Hotel Industry Bucks the Trend in September with Jump in Occupancy and Room Rates

Occupancy rates, daily rates and gross operating profits of UK hotels benefitted from an unexpected and unseasonal spike in demand in September. The increase was in part due to large numbers of people descending on cities like London and Edinburgh to pay their respects following Her Majesty the Queen’s death and up to her State Funeral, according to the RSM Hotels Tracker.

The data, compiled and produced by Hotstats and analysed by RSM UK shows that occupancy rates of UK hotels increased to 75.4% in September compared to 72.8% in August. Occupancy rates in London were up to 73.8% in September, from 69.4% in August.

Greater demand in September meant UK hoteliers were able to charge premium rates which helped to boost operating profits. Average daily rates (ADR) of occupied rooms increased from £143.09 in August to £155.77 in September. London benefitted from an even bigger increase from £217.66 in August to £247.21 in September – exceeding the rates in June, a typically busy month in the summer trading period.

Revenue per available room of UK hotels also increased by £13 to £117.46 in September, whilst rising £31 to £182.44 in the London market.

The increase in demand has boosted the bottom line. Gross operating profits of UK hotels were 41.1% in September, up significantly from 35.5% in August. London saw an even more significant increase to 47.1%, up from 38.9% in August.

Chris Tate, head of hotels and accommodation at RSM UK, said:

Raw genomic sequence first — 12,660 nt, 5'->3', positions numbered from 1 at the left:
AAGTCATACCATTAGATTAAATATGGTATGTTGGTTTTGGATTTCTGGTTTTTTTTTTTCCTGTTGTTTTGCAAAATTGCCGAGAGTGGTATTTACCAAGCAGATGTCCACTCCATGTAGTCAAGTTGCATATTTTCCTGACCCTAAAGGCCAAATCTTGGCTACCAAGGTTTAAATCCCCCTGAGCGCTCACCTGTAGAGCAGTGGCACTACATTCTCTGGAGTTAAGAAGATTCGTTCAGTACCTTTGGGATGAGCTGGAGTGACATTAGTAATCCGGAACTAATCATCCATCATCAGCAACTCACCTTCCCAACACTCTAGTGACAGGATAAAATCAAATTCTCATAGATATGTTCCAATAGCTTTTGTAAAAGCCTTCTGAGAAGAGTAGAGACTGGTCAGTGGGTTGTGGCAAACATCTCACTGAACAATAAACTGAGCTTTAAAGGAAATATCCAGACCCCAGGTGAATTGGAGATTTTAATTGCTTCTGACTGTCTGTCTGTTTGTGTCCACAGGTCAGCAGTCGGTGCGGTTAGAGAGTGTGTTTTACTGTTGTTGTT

‘The hotel sector bucked the trend with an unusual jump in occupancy rates and daily rates last month as crowds came together for the passing of the Queen – a monumental and historic event for the country. With high street retail and hospitality venues largely closed, hotels continued trading and were essential to housing increased visitor numbers.

‘Many hotels experienced high levels of bookings, meaning what has typically been a slower month in previous years was far from the case. London in particular experienced an uptick in bookings. It’s clear that London attracted huge numbers of people from across the UK and overseas to see the amazing pageantry of the State Funeral in honour of the Queen, and people are also willing to pay a high price to be a part of such a major occasion.

‘Whilst it’s impossible to ignore the headwinds that the hotel industry continues to face, the appointment of a new prime minister should hopefully bring some optimism and stability in the sector. September’s bounce back is unlikely to be enough to stave off the increasing costs, so hoteliers will have their fingers crossed for an announcement of targeted support in the upcoming Budget.’

Thomas Pugh, economist at RSM UK, added:
‘While the hotel industry bucked the trend in September, the economy is now almost certainly already in a recession as surging inflation and interest rates squeeze consumers’ disposable incomes. We are expecting a record drop in households’ real incomes over the next year, which will inevitably lead to a sharp fall in consumer spending. Unfortunately, spending on non-essential items such as restaurants, retail and travel will bear much of the brunt of the tightening of household budgets over the next year.

‘Although we expect the next year to be tough, with the recession lasting until Q3 2023 and GDP falling by around 1.5% in 2023, this is far from a repeat of the Global Financial Crisis when GDP fell by around 6%. We expect the economy to return to growth in 2024.’